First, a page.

Treating by targets means GPs are encouraged to treat patients with similar diagnoses the same, even though resultant outcomes could differ, say authors of an opinion piece in the BMJ.
Evidence-based medicine is at the core of the quality framework, but this standardises treatments and is not a substitute for clinical judgement, they say.
‘Interventions become routine, and practitioners are no longer required to grapple with the innate uncertainties of each clinical situation,’ notes the team, led by north London GP Dr Iona Heath.
Moreover, rather than address health inequalities, the quality framework worsens them.
The most marginalised people often have physical and mental health problems, making them difficult to squeeze into the rigorous structure of the framework, they argue. Similarly, the poorest are most likely to have comorbidities.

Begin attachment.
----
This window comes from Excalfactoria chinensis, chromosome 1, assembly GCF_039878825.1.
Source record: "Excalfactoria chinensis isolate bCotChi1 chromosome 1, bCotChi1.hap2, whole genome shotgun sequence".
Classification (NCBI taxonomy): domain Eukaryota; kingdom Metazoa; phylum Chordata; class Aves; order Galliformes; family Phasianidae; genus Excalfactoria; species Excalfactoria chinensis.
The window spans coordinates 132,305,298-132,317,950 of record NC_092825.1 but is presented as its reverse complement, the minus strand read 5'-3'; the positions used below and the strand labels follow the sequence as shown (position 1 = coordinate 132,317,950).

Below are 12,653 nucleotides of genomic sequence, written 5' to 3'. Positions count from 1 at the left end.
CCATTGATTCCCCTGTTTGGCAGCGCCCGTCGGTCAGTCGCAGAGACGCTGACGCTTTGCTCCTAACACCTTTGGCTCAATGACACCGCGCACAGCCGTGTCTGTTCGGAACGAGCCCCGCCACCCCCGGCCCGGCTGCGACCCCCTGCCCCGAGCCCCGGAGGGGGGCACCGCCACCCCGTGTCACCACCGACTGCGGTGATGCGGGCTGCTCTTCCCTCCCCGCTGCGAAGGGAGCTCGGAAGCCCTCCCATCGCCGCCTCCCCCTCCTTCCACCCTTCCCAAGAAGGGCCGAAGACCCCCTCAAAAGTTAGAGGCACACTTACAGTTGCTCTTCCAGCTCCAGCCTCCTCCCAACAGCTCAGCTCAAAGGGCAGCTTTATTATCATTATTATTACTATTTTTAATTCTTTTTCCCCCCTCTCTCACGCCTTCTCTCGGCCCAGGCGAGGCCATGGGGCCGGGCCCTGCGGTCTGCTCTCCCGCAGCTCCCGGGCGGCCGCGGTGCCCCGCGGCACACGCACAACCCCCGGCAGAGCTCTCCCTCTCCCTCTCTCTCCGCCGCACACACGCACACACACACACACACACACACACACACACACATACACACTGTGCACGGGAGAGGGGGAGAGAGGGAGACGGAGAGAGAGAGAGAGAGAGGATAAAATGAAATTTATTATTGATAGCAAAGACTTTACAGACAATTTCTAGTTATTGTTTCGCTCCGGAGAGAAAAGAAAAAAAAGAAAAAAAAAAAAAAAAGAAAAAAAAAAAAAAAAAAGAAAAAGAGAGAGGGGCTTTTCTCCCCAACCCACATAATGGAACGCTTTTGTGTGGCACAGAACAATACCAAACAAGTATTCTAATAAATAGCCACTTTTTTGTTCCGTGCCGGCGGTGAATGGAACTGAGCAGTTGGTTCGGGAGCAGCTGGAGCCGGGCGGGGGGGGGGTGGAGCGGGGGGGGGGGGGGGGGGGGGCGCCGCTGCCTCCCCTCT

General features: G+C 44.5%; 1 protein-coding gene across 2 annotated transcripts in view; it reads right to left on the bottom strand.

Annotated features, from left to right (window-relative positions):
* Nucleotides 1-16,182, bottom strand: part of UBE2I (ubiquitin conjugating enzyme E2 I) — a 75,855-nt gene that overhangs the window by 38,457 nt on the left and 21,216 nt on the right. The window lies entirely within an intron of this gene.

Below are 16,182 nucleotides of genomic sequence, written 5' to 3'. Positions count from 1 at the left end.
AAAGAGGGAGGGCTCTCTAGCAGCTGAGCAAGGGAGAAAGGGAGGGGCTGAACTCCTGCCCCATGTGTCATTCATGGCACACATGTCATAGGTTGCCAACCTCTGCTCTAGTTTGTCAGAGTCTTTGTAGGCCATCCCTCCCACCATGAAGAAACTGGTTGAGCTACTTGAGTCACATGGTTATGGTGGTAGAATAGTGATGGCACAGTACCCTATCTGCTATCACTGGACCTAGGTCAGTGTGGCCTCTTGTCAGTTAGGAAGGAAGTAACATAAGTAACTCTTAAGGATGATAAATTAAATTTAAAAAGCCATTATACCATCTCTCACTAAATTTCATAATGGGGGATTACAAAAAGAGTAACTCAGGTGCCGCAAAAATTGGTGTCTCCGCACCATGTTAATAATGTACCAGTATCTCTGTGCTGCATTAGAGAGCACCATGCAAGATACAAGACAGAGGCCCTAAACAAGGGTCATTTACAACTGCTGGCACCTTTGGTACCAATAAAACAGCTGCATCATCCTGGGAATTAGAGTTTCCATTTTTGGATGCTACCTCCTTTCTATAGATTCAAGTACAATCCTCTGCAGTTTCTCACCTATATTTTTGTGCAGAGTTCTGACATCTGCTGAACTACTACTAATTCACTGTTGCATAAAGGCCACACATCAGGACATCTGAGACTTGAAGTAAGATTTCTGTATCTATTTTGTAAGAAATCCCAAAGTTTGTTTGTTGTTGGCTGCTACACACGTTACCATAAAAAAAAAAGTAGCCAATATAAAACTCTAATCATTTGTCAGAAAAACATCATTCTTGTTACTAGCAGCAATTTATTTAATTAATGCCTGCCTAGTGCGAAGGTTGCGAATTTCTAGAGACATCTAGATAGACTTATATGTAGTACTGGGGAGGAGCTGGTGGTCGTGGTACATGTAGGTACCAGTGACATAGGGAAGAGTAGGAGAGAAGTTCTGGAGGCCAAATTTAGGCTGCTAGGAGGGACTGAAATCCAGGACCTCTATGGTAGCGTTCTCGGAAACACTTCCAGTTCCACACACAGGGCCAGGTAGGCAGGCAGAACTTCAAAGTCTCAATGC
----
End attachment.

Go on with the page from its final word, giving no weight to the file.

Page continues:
Both these factors increase the likelihood of being exception reported, putting them ‘at risk of receiving proportionally less attention’ from GPs, notes the team.
Additionally, GPs working in poor areas are less likely to meet targets and therefore more likely to be poorly paid.
All of this means lower levels of healthcare for the people with the greatest needs, point out Dr Heath and colleagues.
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